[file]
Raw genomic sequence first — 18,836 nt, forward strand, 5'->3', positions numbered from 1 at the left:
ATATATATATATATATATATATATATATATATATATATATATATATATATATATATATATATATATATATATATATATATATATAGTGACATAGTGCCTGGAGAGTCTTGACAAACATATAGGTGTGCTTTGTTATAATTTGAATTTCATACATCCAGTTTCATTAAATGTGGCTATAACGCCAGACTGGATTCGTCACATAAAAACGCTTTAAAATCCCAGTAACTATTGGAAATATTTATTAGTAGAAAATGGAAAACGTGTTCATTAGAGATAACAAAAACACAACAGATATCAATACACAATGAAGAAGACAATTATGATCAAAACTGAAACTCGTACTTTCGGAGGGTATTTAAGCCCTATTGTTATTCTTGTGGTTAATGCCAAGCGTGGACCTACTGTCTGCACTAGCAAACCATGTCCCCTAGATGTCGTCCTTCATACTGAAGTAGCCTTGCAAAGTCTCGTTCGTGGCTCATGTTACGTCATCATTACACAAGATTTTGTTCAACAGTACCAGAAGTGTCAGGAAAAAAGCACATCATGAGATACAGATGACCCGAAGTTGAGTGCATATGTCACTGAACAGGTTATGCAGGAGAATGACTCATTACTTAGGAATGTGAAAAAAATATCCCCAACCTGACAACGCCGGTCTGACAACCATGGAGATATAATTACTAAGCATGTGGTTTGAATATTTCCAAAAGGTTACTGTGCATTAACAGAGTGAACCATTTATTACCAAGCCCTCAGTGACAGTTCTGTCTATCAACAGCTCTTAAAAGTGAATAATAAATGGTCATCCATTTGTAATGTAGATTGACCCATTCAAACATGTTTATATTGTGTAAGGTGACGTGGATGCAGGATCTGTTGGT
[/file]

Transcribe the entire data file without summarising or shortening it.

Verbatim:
Raw genomic sequence first — 18,836 nt, forward strand, 5'->3', positions numbered from 1 at the left:
ATATATATATATATATATATATATATATATATATATATATATATATATATATATATATATATATATATATATATATATATATATAGTGACATAGTGCCTGGAGAGTCTTGACAAACATATAGGTGTGCTTTGTTATAATTTGAATTTCATACATCCAGTTTCATTAAATGTGGCTATAACGCCAGACTGGATTCGTCACATAAAAACGCTTTAAAATCCCAGTAACTATTGGAAATATTTATTAGTAGAAAATGGAAAACGTGTTCATTAGAGATAACAAAAACACAACAGATATCAATACACAATGAAGAAGACAATTATGATCAAAACTGAAACTCGTACTTTCGGAGGGTATTTAAGCCCTATTGTTATTCTTGTGGTTAATGCCAAGCGTGGACCTACTGTCTGCACTAGCAAACCATGTCCCCTAGATGTCGTCCTTCATACTGAAGTAGCCTTGCAAAGTCTCGTTCGTGGCTCATGTTACGTCATCATTACACAAGATTTTGTTCAACAGTACCAGAAGTGTCAGGAAAAAAGCACATCATGAGATACAGATGACCCGAAGTTGAGTGCATATGTCACTGAACAGGTTATGCAGGAGAATGACTCATTACTTAGGAATGTGAAAAAAATATCCCCAACCTGACAACGCCGGTCTGACAACCATGGAGATATAATTACTAAGCATGTGGTTTGAATATTTCCAAAAGGTTACTGTGCATTAACAGAGTGAACCATTTATTACCAAGCCCTCAGTGACAGTTCTGTCTATCAACAGCTCTTAAAAGTGAATAATAAATGGTCATCCATTTGTAATGTAGATTGACCCATTCAAACATGTTTATATTGTGTAAGGTGACGTGGATGCAGGATCTGTTGGT